Ben: Interesting. Okay so when did Shark Tank get into the picture, when did you go on Shark Tank?
Maneesh: So the story from there, that event happened end of 2012. I found a company in Boston, in August 2013 I moved to Boston into a hardware facility where a company offered me a little bit of money and some space to help build my product idea. It’s called Volts, and I worked there for about a year, so from 2013 August until about a year later in 2014, launched our IndieGoGo in 2014. So as soon as we were live and out IndieGoGo campaign for Pavlok 1, that raised about $280,000…
Ben: Wait, the Pavlok 1 just basically being the device that you wear on your wrist that will monitor whatever you want it to monitor and then apply that mild shock when you do something you don’t want to do?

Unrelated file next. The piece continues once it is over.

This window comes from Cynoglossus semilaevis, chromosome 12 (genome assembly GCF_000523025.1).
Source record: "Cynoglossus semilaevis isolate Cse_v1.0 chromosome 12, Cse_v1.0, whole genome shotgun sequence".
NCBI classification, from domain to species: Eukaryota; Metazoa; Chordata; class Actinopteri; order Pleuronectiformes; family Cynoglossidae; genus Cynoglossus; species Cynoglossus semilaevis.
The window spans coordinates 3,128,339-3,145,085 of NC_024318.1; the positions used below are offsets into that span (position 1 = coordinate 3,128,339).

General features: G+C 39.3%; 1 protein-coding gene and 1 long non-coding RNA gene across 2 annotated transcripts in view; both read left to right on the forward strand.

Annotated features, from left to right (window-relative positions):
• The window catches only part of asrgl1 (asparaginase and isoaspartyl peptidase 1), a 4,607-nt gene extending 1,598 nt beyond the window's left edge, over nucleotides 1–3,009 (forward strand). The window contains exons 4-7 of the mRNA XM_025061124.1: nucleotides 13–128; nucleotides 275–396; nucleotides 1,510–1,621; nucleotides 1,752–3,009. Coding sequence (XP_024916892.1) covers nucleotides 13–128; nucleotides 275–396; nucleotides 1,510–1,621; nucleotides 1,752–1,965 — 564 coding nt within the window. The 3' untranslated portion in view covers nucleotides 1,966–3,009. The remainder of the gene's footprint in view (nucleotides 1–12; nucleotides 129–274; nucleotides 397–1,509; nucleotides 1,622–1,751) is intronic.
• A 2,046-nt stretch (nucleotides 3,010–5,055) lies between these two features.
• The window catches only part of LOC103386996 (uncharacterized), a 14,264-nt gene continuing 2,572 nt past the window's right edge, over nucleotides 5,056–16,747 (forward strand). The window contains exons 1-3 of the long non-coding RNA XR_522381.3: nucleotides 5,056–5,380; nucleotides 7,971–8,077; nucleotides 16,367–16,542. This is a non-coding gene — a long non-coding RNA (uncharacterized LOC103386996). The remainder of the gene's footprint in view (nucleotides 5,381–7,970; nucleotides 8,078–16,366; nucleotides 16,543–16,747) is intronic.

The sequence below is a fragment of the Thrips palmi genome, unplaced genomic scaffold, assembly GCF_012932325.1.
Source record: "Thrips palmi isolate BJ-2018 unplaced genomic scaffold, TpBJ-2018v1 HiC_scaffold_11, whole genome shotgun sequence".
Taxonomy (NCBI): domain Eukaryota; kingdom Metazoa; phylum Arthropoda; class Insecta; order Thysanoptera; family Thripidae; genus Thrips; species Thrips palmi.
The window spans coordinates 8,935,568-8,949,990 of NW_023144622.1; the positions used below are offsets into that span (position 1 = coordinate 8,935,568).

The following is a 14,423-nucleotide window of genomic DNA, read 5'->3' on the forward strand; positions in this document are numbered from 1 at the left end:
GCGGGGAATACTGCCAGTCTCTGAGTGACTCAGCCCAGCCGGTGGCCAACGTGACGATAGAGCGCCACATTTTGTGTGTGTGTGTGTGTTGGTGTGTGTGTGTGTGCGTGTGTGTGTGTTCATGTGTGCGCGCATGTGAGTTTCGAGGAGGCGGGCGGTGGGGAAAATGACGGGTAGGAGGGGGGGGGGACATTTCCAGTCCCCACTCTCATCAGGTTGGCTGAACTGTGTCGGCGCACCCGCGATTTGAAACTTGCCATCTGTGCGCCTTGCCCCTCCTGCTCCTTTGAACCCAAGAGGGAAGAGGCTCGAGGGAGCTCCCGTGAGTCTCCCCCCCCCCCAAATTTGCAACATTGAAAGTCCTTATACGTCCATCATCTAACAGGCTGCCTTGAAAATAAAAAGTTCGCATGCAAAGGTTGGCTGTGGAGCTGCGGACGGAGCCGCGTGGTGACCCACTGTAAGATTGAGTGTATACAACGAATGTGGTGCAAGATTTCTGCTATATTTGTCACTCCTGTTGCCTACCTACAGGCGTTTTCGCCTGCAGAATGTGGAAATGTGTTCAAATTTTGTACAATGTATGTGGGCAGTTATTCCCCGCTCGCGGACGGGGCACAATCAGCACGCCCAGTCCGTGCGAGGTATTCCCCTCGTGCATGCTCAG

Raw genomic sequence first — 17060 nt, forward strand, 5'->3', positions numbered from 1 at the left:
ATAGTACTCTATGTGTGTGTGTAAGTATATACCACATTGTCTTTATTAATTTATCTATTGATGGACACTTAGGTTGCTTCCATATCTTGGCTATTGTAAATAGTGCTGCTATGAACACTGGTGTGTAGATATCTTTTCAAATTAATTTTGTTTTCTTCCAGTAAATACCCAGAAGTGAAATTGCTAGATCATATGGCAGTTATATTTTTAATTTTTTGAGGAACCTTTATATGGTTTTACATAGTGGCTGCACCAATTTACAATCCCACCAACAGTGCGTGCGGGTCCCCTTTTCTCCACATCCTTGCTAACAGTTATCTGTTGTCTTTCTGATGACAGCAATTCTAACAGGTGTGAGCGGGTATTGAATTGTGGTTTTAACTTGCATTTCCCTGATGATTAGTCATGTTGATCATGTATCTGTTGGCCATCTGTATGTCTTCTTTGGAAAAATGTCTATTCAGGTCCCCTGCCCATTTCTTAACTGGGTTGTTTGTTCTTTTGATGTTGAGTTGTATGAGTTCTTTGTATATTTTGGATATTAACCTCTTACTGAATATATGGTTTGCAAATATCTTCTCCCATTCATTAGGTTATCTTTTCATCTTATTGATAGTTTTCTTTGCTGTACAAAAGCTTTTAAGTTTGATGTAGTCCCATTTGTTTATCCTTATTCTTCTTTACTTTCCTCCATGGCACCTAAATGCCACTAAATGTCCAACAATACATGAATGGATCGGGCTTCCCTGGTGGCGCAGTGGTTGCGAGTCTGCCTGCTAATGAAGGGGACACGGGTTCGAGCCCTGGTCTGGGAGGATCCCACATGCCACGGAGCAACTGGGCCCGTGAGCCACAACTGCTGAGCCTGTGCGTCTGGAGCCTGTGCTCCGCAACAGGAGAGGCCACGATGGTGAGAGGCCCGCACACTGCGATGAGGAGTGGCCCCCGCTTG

Maneesh: Yeah, so it’s extremely difficult for me to articulate what Pavlok is but I think you articulated it in a way…
Ben: That’s ok. It’s for you.
Maneesh: [laughs] Thank you, yeah. Essentially it’s like a smart dog-shock collar for humans, but yes. So the idea was that it would punish you when you do bad habits and then reward you when you do good habits. So we went live on IndieGoGo, raised a bit of money, we went super viral so I was on Steve Harvey’s show, Jimmy Fallon, Steven [0:23:34] ______. And so Shark Tank called.
Ben: Oh wow, I didn’t realize that. You actually got around quite a bit.